The 2006 Pulitzer Prize winners were announced Monday at Columbia University in New York City, and among the winners were the New Orleans Times-Picayune for its coverage of Hurricane Katrina and the two reporters from the New York Times who broke the story in December of President George W. Bush’s terrorist surveillance program.
“Awarded to the Staff of The Times-Picayune, New Orleans, for its courageous and aggressive coverage of Hurricane Katrina, overcoming desperate conditions facing the city and the newspaper” was the 2006 Pulitzer Prize for breaking news reporting. The Times-Picayune, reluctant to evacuate even as floodwaters rose, worked in their New Orleans offices the day of the hurricane, and even after evacuating and without presses, continued to publish online. Its Web forums became a central place for displaced residents to connect with each other and provide up to the minute local information on one of the worst natural disasters in American history.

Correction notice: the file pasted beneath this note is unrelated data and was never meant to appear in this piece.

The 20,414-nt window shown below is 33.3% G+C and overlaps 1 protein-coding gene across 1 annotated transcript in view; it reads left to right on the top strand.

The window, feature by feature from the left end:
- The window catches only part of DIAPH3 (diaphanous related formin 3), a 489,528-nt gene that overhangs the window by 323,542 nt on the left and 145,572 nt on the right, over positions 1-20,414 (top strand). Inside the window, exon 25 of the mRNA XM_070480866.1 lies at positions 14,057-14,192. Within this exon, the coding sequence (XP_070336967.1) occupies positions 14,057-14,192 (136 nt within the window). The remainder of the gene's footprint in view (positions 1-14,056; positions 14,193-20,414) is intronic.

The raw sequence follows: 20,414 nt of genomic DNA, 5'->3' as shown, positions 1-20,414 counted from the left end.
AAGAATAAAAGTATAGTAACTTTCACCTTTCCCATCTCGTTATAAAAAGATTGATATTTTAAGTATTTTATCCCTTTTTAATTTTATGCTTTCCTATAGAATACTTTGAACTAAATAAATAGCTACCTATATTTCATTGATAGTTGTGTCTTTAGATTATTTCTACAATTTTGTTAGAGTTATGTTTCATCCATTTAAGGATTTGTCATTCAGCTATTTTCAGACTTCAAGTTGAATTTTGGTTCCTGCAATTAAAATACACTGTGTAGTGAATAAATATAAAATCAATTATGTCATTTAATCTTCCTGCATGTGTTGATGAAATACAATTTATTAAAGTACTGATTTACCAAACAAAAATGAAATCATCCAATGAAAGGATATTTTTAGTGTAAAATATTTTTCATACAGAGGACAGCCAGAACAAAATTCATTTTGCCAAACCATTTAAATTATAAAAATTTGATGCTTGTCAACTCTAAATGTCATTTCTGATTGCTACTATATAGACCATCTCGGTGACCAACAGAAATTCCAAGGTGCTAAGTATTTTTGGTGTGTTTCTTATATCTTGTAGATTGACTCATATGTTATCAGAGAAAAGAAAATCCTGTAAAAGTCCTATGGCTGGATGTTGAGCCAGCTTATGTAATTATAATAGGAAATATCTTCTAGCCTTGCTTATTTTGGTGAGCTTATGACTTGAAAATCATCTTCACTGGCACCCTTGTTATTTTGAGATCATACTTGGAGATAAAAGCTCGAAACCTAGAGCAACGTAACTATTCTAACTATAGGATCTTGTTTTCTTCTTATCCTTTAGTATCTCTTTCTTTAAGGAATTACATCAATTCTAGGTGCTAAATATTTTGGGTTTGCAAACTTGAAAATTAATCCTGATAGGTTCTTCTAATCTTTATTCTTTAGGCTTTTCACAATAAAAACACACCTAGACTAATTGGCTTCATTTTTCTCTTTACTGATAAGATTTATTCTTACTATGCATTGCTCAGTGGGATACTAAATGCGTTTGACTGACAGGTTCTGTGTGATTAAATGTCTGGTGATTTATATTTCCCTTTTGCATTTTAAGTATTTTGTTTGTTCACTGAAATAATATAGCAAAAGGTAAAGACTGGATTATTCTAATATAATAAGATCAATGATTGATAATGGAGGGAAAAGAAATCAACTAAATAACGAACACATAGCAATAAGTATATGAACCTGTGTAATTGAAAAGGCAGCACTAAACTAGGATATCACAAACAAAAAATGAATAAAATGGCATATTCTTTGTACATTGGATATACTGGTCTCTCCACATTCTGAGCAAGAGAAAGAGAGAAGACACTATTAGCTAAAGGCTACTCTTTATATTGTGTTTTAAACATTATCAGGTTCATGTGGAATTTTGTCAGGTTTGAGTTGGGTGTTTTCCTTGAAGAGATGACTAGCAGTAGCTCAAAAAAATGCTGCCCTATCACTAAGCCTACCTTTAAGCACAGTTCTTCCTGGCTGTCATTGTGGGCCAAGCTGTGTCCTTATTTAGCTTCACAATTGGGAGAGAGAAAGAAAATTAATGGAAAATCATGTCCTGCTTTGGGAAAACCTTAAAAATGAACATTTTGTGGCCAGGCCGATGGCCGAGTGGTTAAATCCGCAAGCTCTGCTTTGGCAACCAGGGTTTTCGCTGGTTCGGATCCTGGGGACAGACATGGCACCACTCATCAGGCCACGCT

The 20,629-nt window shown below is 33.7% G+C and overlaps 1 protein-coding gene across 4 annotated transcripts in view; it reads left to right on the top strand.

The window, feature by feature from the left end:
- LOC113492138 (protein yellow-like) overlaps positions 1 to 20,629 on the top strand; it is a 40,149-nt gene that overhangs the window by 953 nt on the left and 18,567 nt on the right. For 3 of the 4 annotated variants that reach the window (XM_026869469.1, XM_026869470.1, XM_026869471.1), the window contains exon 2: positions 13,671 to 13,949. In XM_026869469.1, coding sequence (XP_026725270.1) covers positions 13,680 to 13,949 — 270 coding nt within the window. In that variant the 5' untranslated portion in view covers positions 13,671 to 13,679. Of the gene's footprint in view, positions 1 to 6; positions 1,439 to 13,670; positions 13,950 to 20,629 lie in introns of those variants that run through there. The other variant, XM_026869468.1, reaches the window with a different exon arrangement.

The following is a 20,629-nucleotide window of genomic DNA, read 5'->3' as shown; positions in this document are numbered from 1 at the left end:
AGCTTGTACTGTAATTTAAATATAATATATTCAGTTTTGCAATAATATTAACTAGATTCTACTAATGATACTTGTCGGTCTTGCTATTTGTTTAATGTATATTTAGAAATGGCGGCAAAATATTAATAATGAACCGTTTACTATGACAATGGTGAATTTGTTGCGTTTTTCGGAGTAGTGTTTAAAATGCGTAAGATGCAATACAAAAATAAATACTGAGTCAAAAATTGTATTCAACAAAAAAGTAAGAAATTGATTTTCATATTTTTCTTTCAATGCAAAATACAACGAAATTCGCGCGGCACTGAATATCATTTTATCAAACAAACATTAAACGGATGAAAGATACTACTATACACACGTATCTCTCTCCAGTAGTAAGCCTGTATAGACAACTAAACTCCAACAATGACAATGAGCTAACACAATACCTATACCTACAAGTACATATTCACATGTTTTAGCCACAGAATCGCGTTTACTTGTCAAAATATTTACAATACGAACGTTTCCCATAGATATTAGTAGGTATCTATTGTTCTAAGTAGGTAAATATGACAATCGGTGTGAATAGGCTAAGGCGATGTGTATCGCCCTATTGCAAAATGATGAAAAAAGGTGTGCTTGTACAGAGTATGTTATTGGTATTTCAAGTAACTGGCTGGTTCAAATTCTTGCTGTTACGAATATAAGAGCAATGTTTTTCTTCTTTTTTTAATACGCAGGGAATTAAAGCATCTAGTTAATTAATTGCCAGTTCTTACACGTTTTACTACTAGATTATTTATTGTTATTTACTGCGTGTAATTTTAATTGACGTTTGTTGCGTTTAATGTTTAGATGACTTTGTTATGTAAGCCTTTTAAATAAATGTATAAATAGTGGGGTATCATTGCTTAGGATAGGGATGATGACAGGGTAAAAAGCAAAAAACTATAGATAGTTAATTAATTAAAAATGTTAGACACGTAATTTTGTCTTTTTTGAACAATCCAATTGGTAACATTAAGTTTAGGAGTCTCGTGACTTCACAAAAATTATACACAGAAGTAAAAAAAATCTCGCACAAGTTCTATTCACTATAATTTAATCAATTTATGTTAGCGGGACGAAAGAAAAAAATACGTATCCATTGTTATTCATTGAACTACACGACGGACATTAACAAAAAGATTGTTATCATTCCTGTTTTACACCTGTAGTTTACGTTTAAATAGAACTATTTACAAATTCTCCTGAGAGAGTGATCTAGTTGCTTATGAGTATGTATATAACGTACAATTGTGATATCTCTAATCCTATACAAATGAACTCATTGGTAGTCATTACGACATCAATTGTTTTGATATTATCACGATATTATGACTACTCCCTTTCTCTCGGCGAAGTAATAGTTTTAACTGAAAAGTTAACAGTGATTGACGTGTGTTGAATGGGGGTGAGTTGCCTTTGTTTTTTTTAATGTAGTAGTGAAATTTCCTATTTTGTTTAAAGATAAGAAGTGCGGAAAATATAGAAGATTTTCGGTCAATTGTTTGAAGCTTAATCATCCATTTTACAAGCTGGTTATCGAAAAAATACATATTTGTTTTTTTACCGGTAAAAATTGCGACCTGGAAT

The jurors awarded the 2006 Pulitzer Prize for national reporting “to James Risen and Eric Lichtblau of The New York Times for their carefully sourced stories on secret domestic eavesdropping that stirred a national debate on the boundary line between fighting terrorism and protecting civil liberty.” While the Times sat on the story for over a year and ultimately edited it due to national security concerns, many called the revelation of the program’s existence a threat to national security. President Bush himself called its publication “a shameful act.” But privacy and civil liberties advocates argued that the program and a corresponding culture of secrecy within the Bush administration were eroding the Constitutional rights of all Americans. The debate still continues today.
The complete list of winners is available from the Pulitzer Prizes web site.